Communities must focus on policies that prevent displacement of residents, preserve existing housing and increase housing affordable to lower-income residents.
By Khanh Russo
Khanh Russo is the vice president of policy and innovation for the San Francisco Foundation.
Suzanne Dershowitz, Special to CalMatters
Suzanne Dershowitz is a staff attorney for Public Advocates.
We can build a Bay Area where all can work, live and thrive in vibrant communities, but we must change the policies that are pricing out families, increasing homelessness and making the state unaffordable to our children. The first step is to join local efforts to expand housing choices and increase housing affordability.
Every Bay Area community has until January to update its housing plan (city officials call this the “housing element” of the city’s general plan, the legal document that guides development). Well-thought-out housing plans can prevent displacement of residents, preserve existing housing, increase affordable housing and reverse racial and economic segregation.
To create a plan, a community must engage a diverse set of stakeholders to identify specific housing challenges and priorities. A strong housing plan then proposes the policy and practice solutions needed to tackle those challenges.
For example, a rapidly gentrifying community can prevent displacement by passing rent stabilization and just-cause eviction policies. It can help spur affordable housing creation by imposing housing impact fees, which require new market-rate housing developers and/or new commercial or retail developers to contribute funds for affordable housing.
A community could fast-track affordable housing permits or donate public land to developers of affordable housing.
To solve our regional housing crisis, local governments must:
- Focus on community and equity. In creating their housing plan, communities are explicitly required to improve fair housing and directly address disparities rooted in race and exclusion. People with low incomes, people of color, people with disabilities and others whose housing needs are not being met are asked to participate in the planning. Local governments should listen to these voices and shape their housing plans to address their most urgent concerns.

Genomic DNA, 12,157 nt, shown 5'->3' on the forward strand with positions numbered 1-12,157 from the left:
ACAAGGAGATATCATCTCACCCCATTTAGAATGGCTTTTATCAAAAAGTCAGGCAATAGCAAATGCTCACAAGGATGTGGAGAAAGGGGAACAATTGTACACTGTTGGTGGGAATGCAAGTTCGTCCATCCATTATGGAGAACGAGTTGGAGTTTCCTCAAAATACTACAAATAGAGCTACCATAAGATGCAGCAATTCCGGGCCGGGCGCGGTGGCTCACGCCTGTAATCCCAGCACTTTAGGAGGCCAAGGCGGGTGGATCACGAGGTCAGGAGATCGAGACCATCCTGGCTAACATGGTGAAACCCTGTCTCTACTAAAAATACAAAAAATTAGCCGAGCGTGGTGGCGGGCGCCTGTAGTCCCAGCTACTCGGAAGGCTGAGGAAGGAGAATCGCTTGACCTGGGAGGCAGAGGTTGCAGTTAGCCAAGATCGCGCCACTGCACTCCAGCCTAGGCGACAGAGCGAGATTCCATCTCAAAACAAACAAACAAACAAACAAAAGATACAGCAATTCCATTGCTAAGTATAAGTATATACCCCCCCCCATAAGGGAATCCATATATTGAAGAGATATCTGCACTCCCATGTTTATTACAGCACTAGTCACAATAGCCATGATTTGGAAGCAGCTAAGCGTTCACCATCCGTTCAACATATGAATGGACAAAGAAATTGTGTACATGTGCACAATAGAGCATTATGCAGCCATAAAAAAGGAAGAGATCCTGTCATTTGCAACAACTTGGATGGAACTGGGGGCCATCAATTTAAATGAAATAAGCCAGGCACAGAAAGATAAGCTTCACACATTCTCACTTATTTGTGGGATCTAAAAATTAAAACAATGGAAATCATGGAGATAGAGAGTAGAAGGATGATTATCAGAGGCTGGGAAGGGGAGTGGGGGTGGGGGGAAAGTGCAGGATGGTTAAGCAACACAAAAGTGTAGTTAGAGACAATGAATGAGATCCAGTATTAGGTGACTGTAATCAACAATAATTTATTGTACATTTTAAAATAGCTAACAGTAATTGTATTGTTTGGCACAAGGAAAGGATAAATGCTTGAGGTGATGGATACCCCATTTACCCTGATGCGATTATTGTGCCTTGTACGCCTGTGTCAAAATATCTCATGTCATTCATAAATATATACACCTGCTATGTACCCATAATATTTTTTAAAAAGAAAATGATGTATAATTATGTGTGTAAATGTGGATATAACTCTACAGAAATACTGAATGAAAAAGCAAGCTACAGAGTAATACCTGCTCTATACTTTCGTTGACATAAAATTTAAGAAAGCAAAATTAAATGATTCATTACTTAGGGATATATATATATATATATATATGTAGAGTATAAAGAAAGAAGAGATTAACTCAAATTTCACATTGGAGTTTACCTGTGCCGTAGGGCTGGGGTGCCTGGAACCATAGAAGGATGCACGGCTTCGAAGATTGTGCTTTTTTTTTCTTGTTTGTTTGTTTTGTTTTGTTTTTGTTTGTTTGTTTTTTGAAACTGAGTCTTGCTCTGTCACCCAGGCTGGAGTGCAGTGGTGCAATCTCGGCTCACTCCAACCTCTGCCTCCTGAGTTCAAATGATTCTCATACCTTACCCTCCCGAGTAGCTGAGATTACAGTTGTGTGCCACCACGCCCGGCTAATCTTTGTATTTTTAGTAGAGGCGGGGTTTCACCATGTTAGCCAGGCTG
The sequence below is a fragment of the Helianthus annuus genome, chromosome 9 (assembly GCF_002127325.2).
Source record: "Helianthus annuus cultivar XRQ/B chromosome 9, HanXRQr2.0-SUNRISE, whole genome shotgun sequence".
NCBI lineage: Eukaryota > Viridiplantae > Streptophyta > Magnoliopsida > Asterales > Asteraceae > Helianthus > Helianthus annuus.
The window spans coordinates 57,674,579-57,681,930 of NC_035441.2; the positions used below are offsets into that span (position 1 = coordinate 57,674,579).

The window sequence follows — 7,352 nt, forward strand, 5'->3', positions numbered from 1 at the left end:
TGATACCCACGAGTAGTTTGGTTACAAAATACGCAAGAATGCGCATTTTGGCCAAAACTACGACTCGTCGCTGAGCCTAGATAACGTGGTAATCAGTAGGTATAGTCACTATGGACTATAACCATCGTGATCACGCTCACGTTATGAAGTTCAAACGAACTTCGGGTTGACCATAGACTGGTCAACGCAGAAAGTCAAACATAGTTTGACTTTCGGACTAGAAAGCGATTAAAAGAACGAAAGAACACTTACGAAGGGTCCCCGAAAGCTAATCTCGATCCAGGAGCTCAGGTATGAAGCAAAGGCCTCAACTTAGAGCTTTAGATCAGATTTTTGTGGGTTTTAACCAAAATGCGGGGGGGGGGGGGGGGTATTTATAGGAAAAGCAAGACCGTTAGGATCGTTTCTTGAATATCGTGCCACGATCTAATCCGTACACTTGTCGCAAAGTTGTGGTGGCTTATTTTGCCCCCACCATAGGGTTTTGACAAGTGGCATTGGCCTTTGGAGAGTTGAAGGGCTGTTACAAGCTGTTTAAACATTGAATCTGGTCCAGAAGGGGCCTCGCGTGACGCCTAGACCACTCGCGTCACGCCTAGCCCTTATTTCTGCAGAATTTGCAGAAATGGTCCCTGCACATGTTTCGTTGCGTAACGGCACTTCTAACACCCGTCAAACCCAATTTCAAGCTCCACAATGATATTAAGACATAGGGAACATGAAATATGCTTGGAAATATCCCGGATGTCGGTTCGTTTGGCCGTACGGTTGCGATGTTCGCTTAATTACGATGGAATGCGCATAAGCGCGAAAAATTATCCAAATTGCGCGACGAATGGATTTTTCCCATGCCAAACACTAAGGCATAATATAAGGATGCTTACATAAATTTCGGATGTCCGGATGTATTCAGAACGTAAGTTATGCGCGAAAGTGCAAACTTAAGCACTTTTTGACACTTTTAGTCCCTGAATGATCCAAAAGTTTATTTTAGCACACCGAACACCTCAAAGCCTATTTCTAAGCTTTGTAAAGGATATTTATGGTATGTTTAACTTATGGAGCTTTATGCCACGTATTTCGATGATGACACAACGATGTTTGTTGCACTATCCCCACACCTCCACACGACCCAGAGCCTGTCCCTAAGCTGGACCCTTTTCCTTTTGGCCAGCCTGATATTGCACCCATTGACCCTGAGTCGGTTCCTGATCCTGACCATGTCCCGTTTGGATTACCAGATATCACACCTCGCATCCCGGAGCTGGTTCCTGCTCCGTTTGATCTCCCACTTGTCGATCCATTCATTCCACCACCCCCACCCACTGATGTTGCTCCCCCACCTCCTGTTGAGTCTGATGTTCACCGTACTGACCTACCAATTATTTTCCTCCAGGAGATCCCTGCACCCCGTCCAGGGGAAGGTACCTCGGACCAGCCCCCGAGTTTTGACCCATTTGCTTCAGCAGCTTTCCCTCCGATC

- Community groups must be advocates. Representatives must show up at planning sessions and advocate for more affordable housing, stronger tenant protections and policies that ensure that the teachers, firefighters and people who are rooted in their community can stay. Helpful tools can be found at housingelementtools.org.
To break long-standing patterns of exclusion, the state needs to:
- Enforce regional housing goals. The Legislature has provided new tools to ensure that all cities and counties contribute their fair share to meeting our housing needs. There is a long history of local — and often exclusionary — communities thwarting attempts to address our housing crisis.
- Foster Innovation. Encourage communities to innovate in how they create the new housing units required under the state’s rules (known as Regional Housing Needs Allocation). The system is designed to ensure each community has a mix of housing types and affordability so that a wide range of Californians can afford to live there.
- Enforce compliance. The state must use its oversight powers to ensure that communities expand housing choices and increase housing affordability equitably. Those that fail to create housing should be referred to the state attorney general.
The regional housing allocation process determined that the Bay Area must build more than 440,000 homes in the next eight years. Overseen by state and regional agencies, the process was thorough and emphasized factors that will help our region grow equitably and sustainably. For example, the regional process focused on getting more housing near jobs and transportation, increasing economic inclusion and advancing racial justice.
As overwhelming as the housing crisis feels, we are hopeful that our communities, working together, can address this issue.